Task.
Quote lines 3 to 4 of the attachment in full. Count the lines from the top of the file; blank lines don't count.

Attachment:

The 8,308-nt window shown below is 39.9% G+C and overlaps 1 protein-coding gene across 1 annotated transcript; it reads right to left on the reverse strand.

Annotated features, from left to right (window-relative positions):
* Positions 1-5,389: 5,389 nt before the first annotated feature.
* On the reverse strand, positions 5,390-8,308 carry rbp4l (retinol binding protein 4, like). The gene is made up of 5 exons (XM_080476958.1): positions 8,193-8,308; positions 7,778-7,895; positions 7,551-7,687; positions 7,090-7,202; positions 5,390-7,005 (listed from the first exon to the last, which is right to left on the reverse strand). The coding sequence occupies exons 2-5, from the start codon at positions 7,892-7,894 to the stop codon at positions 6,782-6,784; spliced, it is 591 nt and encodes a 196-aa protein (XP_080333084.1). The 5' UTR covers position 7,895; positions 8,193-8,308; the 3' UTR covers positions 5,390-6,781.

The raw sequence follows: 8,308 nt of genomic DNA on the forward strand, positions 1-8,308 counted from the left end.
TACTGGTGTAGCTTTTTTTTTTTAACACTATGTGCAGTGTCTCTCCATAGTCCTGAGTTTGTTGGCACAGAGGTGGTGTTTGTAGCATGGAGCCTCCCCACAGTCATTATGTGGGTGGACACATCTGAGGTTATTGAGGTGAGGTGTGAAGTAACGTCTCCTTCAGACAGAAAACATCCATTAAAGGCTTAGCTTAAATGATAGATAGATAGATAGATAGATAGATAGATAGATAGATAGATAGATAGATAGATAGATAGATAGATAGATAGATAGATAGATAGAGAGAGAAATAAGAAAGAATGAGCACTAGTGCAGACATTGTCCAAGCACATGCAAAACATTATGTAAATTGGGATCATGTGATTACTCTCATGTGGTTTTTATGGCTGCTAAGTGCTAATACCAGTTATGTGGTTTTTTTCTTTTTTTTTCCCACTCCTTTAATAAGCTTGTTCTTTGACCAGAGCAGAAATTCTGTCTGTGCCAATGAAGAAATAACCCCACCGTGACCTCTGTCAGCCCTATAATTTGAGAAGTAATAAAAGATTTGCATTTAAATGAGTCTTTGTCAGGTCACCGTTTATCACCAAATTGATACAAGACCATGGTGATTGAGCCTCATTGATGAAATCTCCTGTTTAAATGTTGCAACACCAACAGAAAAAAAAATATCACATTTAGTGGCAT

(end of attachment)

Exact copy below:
* Positions 1-5,389: 5,389 nt before the first annotated feature.
* On the reverse strand, positions 5,390-8,308 carry rbp4l (retinol binding protein 4, like). The gene is made up of 5 exons (XM_080476958.1): positions 8,193-8,308; positions 7,778-7,895; positions 7,551-7,687; positions 7,090-7,202; positions 5,390-7,005 (listed from the first exon to the last, which is right to left on the reverse strand). The coding sequence occupies exons 2-5, from the start codon at positions 7,892-7,894 to the stop codon at positions 6,782-6,784; spliced, it is 591 nt and encodes a 196-aa protein (XP_080333084.1). The 5' UTR covers position 7,895; positions 8,193-8,308; the 3' UTR covers positions 5,390-6,781.